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   Table of Contents      
ARTICLES
Year : 1979  |  Volume : 27  |  Issue : 2  |  Page : 1-9

Role of Vitamin A deficiency and protein-calorie malnutrition in keratomalacia and Bitot's spots (A clinicopathologic study)


1 Department of Pathology, Jawaharlal Institute of Postgraduate Medical Education and Research, Pondicherry-605006, India
2 Department of Paediatrics, Jawaharlal Institute of Postgraduate Medical Education and Research, Pondicherry-605006, India

Correspondence Address:
Amrit L Aurora
Department of Pathology, Jawaharlal Institute of Postgraduate Medical Education and Research, Pondicherry-605006
India
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Source of Support: None, Conflict of Interest: None


PMID: 120319

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How to cite this article:
Raghuveer C V, Aurora AL, Puri R K, Mathew P. Role of Vitamin A deficiency and protein-calorie malnutrition in keratomalacia and Bitot's spots (A clinicopathologic study). Indian J Ophthalmol 1979;27:1-9

How to cite this URL:
Raghuveer C V, Aurora AL, Puri R K, Mathew P. Role of Vitamin A deficiency and protein-calorie malnutrition in keratomalacia and Bitot's spots (A clinicopathologic study). Indian J Ophthalmol [serial online] 1979 [cited 2019 Dec 14];27:1-9. Available from: http://www.ijo.in/text.asp?1979/27/2/1/31231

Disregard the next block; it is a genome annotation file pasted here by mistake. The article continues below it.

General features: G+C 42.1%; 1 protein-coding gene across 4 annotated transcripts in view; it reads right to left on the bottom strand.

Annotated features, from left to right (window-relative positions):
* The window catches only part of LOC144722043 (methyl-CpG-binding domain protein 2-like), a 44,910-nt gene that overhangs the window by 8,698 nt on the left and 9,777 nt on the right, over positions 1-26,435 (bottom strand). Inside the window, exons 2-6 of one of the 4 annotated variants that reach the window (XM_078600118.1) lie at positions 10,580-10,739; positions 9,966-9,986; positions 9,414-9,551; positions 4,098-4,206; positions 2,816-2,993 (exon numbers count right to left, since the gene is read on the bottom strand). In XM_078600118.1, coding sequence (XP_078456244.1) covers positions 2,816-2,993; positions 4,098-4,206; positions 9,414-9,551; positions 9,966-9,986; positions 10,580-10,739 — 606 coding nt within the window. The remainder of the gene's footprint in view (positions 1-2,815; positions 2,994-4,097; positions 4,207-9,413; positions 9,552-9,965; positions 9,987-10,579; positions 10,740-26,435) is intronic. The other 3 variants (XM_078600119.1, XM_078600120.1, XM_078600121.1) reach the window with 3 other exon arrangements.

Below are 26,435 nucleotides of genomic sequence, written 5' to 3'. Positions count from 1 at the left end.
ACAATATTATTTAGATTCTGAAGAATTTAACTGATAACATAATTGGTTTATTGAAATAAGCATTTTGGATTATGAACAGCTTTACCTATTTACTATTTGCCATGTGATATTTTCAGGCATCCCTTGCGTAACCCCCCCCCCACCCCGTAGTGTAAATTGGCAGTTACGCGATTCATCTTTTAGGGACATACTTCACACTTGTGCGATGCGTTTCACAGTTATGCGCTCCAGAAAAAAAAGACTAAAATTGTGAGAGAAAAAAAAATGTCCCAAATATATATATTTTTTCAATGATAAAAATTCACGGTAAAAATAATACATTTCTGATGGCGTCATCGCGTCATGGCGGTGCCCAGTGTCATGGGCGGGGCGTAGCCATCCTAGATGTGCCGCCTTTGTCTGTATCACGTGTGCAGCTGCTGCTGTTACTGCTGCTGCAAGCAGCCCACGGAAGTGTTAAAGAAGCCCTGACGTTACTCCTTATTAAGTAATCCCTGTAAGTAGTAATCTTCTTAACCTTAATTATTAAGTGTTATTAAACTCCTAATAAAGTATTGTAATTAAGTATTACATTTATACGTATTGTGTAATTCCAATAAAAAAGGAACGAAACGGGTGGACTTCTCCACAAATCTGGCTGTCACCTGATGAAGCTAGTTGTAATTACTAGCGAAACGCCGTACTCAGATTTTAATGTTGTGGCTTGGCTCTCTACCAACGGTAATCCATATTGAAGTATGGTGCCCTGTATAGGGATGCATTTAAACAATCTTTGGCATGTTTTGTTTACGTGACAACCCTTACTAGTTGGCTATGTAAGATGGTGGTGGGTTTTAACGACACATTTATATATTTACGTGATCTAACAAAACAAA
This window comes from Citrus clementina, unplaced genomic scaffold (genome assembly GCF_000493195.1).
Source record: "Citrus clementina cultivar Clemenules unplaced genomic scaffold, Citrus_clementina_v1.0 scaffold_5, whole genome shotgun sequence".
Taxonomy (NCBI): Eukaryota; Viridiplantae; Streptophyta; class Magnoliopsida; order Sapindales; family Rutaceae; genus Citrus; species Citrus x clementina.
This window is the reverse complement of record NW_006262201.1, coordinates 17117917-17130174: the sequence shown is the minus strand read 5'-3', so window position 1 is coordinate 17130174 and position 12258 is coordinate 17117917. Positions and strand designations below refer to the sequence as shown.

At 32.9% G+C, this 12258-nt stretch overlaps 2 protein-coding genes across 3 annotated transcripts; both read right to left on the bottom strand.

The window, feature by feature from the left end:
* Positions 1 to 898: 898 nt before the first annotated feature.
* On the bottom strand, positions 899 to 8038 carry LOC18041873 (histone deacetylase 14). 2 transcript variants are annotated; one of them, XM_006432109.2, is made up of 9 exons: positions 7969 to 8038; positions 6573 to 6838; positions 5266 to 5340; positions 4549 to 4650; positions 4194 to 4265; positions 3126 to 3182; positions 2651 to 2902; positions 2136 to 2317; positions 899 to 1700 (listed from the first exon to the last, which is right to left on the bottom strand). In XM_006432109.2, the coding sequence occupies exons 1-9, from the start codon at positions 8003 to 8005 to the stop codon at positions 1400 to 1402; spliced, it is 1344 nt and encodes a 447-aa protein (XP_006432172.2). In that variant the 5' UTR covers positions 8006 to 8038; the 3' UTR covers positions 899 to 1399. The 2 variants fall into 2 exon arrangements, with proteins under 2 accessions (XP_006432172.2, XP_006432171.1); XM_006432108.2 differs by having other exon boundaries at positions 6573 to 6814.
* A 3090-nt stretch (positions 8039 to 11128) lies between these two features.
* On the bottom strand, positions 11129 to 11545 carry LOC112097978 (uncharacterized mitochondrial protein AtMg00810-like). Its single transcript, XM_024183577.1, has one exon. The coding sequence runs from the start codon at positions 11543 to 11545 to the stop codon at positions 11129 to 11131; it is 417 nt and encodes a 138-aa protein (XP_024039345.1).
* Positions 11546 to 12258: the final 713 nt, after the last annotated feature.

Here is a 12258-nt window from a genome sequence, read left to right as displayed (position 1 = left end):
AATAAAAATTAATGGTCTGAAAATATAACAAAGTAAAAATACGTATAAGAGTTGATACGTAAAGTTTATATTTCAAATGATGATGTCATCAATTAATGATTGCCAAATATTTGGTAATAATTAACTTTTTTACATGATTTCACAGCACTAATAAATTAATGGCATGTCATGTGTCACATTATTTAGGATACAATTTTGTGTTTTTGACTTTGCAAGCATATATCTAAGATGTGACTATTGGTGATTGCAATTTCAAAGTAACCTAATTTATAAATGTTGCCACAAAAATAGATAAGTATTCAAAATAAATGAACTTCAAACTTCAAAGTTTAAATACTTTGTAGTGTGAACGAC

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Table 8

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Table 2

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Table 1

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Table 1

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Keratomalacia and Bitot's spots are gene­rally considered to be due to Vitamin-A defi­ciency. However, though Vitamin-A deficiency is commonly seen in several parts of the coun­try, keratomalacia afflicts only a few. The role of protein deficiency in the genesis of these lesions is far from clear. A detailed study of 100 paediatric patients suffering from protien­calorie malnutrition was undertaken to assess the importance of protein-calorie malnutrition in the development of keratomalacia and Bitot's spots.


  Material And Methods Top


A detailed clinical and a thorough ophthalmological examination were carried out in 100 paediatric patients suffering from protein-calorie malnutrition- All the cases with varying degrees of xerophthalmia were graded according to Doesschate's classification,[6] as given in [Table - 1]. The Bitot's spots were classified into pearly and mucoid types.[8] [Figure - 1],[Figure - 2]

The cases were classified into 6 groups depending on the degree of malnutrition, according to WHO classification[12] [Table - 2]. There were 63 males and 37 females. The youngest patient was 10 months and the oldest 12 years old.

The following laboratory investigations were carried out:

1. Haematologic investigations

Haemoglobin estimation by Sahli's method, packed cell volume, total WBC count and peripheral blood smear study including differential WBC count.

2. Urinalysis

Urine examination was carried out for albumin, sugar and microscopy.

3. Stool examination

Stools were examined for ova and cysts in 71 out of the 100 cases by saline and iodine methods.

4. Biochemical investigations

i) Estimation of serum iron and total iron binding capacity by Bathophenanthroline method.

ii) Estimation of serum carotenes and Vitamin-A by Carr-Price method.

iii) Estimation of serum proteins by Biuret method.

5. Liver biopsy studies